MAHOMET — The latest Illinois Report Card for the Mahomet-Seymour school district offers mostly solid results, school board members learned Monday night during a study session.
“We still have areas for growth,” said Dr. Nicole Rummel, district director of instruction, as she briefed board members on the annual state report card data, this round from the 2018-19 school year. “(But) we’re right where we need to be in most areas.”
Mahomet-Seymour High School, Junior High School and Lincoln Trail Elementary School all received “commendable” as their summative designation. Middletown Prairie Elementary School had no summative ranking; Illinois Report Card information notes that some schools do not receive this designation or do not have data needed to determine it.
The district graduation rate is 91 percent, compared to a state average of 86 percent. The district spends more than $9,000 in operations spending per pupil to educate young people, while the state average comes in at more than $13,000.
Mahomet-Seymour students come in above state numbers for academic success, including proficiency in English/language arts and mathematics. The district exceeds state percentages in English/language arts proficiency, hitting 58 percent; math proficiency, 65 percent; and science proficiency, 61 percent.
When it comes to teacher retention, Mahomet-Seymour matches the state figure of keeping 86 percent of full-time teachers returning to the same school year after year. Average class size is at 23 students, just above the state figure of 22.
For more information, log on to illinoisreportcard.com.
School improvement plans outlined
Principals from all four school campuses in the district offered presentations to the school board on Monday outlining their school improvement plans.
At Middletown Prairie, Principal Ryan Martin said staffers focused on three top needs based on a school survey: communication, schedule and common language/unity. The top goal for 2019-20 states: “The Middletown Prairie Elementary administration and staff will work together to build a strong climate and culture where staff members want to come to school each day to positively impact students’ lives.”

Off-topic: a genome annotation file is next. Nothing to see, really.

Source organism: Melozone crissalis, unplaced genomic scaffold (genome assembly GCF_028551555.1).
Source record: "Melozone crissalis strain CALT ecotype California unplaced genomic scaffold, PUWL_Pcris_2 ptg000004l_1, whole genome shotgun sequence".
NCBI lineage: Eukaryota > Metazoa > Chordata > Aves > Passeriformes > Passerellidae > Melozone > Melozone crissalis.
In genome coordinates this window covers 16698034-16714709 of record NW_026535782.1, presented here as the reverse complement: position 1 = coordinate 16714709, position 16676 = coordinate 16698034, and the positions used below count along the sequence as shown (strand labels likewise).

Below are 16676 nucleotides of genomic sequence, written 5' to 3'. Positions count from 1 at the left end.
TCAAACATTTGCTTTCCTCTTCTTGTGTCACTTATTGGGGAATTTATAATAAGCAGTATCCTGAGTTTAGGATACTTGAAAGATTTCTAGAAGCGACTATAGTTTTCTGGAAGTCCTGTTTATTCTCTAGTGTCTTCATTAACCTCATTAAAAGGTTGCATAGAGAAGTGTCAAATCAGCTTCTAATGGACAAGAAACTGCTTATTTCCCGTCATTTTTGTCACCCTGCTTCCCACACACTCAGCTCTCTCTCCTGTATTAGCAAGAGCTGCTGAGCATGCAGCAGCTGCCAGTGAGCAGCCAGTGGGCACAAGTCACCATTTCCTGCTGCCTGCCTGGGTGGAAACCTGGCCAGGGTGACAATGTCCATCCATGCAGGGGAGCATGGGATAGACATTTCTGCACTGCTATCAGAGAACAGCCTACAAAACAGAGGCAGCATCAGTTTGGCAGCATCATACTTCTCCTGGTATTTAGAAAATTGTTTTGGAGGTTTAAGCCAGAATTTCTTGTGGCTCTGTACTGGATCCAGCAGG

Martin said the reason for this goal is, according to the “5 Essentials” survey, “26 percent of the staff members disagreed with the statement, ‘I usually look forward to each working day in this school.’” He discussed what’s already happening to improve this percentage and morale, and also what is coming up to boost not just this goal but also the following goals of literacy and math at the school.
Board of education President Max McComb noted that he has seen a significant improvement in communication at MPE and appreciates the changes made there.
For Lincoln Trail, Principal Megan Hunter said one focus is how instruction can be improved, and others are literacy, writing and social emotional learning.
“We feel that students are more than just a score,” Hunter noted.
At Mahomet-Seymour Junior High, a newly implemented schedule for the current school year has been deemed successful so far, said Principal Nathan Mills. School board member Meghan Hennesy agreed.
“I really do think that’s positive on all fronts,” she said.
Mills said the school has goals to improve PBIS (Positive Behavioral Interventions and Supports); analyze the sixth- through eighth-grade English/language arts curriculum; and implement Responsive Classroom to improve social emotional culture at the junior high. He said positive character traits and respectful behaviors are being emphasized and rewarded.
“Those are hit on every single day,” Mills said.
At Mahomet-Seymour High School, Principal Chad Benedict said “Listen, Learn, Lead” summarizes goals that aim to help teenagers find success academically but also in extracurricular activities so that they obtain a well-rounded education.
“We’d like to have 100 percent of our students to feel connected (to school via extracurriculars),” Benedict said.
Following the presentations by the principals, Superintendent Lindsey Hall noted that most of them are new to their posts, yet both principals and the rest of the leadership staff at Mahomet-Seymour schools are showing success.
“I could not be prouder of them and our entire leadership team,” Hall said.
Hennesy said she is glad to see connections being made among staff and students as well. McComb said he appreciates the team approach throughout the district.
School board member Colleen Schultz said it’s clear that the district staffers aim to offer a well-rounded education.
“Students are thought of as whole people,” she said.